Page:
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Re: chmod man page "t" attribute.

From: Bob Proulx
Subject: Re: chmod man page "t" attribute.
Date: Sun, 8 Jul 2001 20:00:49 -0600

> The chmod man page does not indicate the affect of the "t"/leading
> 1/stick bit attribute on directories.  I'm told that this prevents
> unprivileged users from deleting files that they /do/ have write
> access to.  I haven't tested this, but I imagine that it is common
> knowledge.  (But not to me, since it isn't in the man page
> . . . hence the bug report :-)

Just to clear up the confusion here.  The 't' bit has an original
meaning for executable programs.  [Keep a copy of the text (which
means code in unix speak) on the swap disk so that it loads faster on
subsequent runs because it can stream the preloaded image from the
swap disk instead of loading from the filesystem disk.  For various
reasons I think this is better to be avoided with modern operating
systems.  It was implemented while UNIX was still extremely primitive.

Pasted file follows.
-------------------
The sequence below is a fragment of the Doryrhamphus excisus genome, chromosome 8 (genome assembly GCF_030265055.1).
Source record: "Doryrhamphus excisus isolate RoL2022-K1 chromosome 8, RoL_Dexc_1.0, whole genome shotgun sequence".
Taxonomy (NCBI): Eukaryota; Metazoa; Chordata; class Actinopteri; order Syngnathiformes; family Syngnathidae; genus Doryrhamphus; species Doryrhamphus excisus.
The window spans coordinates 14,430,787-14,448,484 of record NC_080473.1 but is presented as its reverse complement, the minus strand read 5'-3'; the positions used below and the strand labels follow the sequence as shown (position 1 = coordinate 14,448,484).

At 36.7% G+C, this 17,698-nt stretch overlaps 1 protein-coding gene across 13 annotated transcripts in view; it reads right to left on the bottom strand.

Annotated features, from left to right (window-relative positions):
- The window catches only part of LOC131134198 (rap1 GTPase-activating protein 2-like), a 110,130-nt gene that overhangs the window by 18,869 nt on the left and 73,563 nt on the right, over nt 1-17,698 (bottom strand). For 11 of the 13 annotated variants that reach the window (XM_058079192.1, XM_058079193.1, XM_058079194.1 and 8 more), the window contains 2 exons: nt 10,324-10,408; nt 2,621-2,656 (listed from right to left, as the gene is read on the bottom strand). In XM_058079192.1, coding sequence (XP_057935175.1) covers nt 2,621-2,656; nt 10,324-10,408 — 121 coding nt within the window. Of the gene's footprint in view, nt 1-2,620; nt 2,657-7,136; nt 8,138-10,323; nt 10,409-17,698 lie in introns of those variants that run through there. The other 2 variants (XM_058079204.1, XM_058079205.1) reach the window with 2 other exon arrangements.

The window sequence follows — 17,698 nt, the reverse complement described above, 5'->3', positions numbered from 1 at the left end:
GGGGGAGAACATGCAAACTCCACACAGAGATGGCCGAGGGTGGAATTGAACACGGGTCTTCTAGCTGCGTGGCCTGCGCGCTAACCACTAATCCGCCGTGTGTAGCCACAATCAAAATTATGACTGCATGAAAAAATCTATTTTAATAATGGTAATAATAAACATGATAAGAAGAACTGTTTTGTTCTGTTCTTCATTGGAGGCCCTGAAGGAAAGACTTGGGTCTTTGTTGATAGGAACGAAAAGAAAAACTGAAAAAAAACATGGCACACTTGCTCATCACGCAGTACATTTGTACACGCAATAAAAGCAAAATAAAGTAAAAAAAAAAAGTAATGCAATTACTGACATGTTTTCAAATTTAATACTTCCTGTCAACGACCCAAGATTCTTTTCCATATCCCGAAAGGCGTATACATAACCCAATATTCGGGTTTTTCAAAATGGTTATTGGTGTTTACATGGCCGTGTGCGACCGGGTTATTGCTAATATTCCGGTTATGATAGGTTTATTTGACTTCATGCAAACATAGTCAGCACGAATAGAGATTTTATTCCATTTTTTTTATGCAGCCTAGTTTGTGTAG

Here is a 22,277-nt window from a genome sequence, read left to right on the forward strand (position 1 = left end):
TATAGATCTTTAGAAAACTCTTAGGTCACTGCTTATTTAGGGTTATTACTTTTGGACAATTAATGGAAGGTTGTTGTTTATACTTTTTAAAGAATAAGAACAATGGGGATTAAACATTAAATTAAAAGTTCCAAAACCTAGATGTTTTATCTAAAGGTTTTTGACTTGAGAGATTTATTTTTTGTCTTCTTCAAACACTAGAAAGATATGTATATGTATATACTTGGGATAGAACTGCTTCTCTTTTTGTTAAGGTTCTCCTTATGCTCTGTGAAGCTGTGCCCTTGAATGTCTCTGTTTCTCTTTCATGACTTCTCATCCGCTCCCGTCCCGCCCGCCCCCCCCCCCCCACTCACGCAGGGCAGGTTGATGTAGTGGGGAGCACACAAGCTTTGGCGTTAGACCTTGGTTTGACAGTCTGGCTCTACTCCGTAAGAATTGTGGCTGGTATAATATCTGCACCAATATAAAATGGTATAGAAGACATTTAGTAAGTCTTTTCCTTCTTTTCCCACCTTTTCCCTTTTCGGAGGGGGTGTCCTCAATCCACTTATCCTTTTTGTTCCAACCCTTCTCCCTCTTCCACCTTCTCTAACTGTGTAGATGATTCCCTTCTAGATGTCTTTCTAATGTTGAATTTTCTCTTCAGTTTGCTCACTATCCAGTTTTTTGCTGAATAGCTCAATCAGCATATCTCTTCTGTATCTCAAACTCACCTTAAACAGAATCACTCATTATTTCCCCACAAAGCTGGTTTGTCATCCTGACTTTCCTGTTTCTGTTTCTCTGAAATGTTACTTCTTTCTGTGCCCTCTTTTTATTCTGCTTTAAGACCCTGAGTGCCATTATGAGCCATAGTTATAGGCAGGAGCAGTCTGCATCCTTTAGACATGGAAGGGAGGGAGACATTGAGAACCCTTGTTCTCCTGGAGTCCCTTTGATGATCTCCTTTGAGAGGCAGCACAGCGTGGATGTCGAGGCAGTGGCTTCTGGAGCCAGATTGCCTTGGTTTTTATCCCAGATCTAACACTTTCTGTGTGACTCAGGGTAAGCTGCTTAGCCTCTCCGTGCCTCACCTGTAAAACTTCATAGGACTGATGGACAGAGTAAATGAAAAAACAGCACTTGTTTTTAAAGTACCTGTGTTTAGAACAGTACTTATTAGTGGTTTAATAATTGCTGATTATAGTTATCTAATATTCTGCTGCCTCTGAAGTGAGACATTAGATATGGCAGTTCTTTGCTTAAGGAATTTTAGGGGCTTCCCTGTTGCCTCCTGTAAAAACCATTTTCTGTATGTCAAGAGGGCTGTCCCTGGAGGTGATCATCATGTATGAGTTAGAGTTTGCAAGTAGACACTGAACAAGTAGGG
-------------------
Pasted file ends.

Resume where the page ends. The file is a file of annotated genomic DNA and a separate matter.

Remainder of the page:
Much time has passed since then.]  But this did not have a meaning
when applied to directories.  Therefore when a need to create
functionality regarding directories arose they overloaded the 't'ext
bit and gave it a unique meaning when applied to a directory.

On a directory the 't' bit means that if you do not own the file you
cannot delete it.  This is needed on shared, writable directories like
/tmp to prevent one user from deleting another user's files.  Many
programs, like vi as one example, use /tmp for temporary files.
Without the 't' bit anyone could wipe out the entire /tmp directory
and break random programs.  Some of those programs would include
system processes as well.  Therefore shared writable directories
usually require the 't' bit for protection.  It allows you to create
files but prevents you from deleting files created by other users.

Hope this helps


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